More than half of the 117,000 acres of land owned by the East Bay Regional Park District is managed with grazing animals. An additional 700 acres use goats as part of the district fire department’s fuel break program. “We could not manage this large an area of grassland with our existing staff,” said Denise Defreese, the wildland vegetation program manager for EBRPD.

Forty herd owners lease EBRPD land for feeding their animals; almost all graze cattle, although two still use sheep and horses. “It’s like a prescription,” said Defreese. “For each property, you look at what you want to accomplish and then try to determine the best stock to use.”

Management goals might include promoting native purple needlegrass or reducing yellow starthistle, an aggressively spreading weed that is toxic to horses, but readily eaten by cows, sheep, and goats.

When land managers choose which animals to use for grazing, they take into account the attributes and preferences of each species. Cows, for instance, only have teeth on their lower jaws so they can’t eat the tough woody stuff that serves as fodder for horses and goats. They also prefer to keep their feet on level ground, noted Defreese. Sheep are ‘intermediate grazers’ that eat grasses and also browse broad-leafed plants such as white clover. Goats, with nimble feet and a full set of teeth, are good on steep terrain and browse a variety of forage. But — myth buster — goats won’t eat everything.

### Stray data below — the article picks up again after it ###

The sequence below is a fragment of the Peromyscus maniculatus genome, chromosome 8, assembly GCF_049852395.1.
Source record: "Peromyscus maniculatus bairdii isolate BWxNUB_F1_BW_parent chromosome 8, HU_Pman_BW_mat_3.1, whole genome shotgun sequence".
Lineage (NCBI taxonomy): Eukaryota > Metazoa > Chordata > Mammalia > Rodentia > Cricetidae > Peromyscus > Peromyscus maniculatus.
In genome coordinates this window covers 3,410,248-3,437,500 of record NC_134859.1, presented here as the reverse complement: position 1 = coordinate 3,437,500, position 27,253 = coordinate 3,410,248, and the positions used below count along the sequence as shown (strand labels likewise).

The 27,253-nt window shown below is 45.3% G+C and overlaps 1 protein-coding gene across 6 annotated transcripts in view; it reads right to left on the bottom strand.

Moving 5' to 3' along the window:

“They are much pickier than people expect,” said Genevieve Church, the general manager for City Grazing, a San Francisco-based company that rents out goats to control vegetation in areas of two acres or less. Goats turn up their noses at oleander or boxwood, which are toxic to them, she said. However, the small ruminants have hearty appetites for blackberry brambles, dense “coyote brush,” and even poison oak (although only during part of the year); such tastes make the goats suitable for clearing everything from public parks to hidden city yards.

Sometimes, two species work better than one. In Pleasanton Ridge Regional Park, Defreese doubled down on reducing an invasive weed called “medusa head” by letting a herd of sheep eat their fill for nine days, and then putting cattle on the same plot a month later. She has to wait until spring, when the medusa head comes up again, before she’ll know if those efforts paid off. “But that’s the cool stuff you can do with livestock,” she said. “Otherwise the treatments would be burning, mechanical, or herbicides.”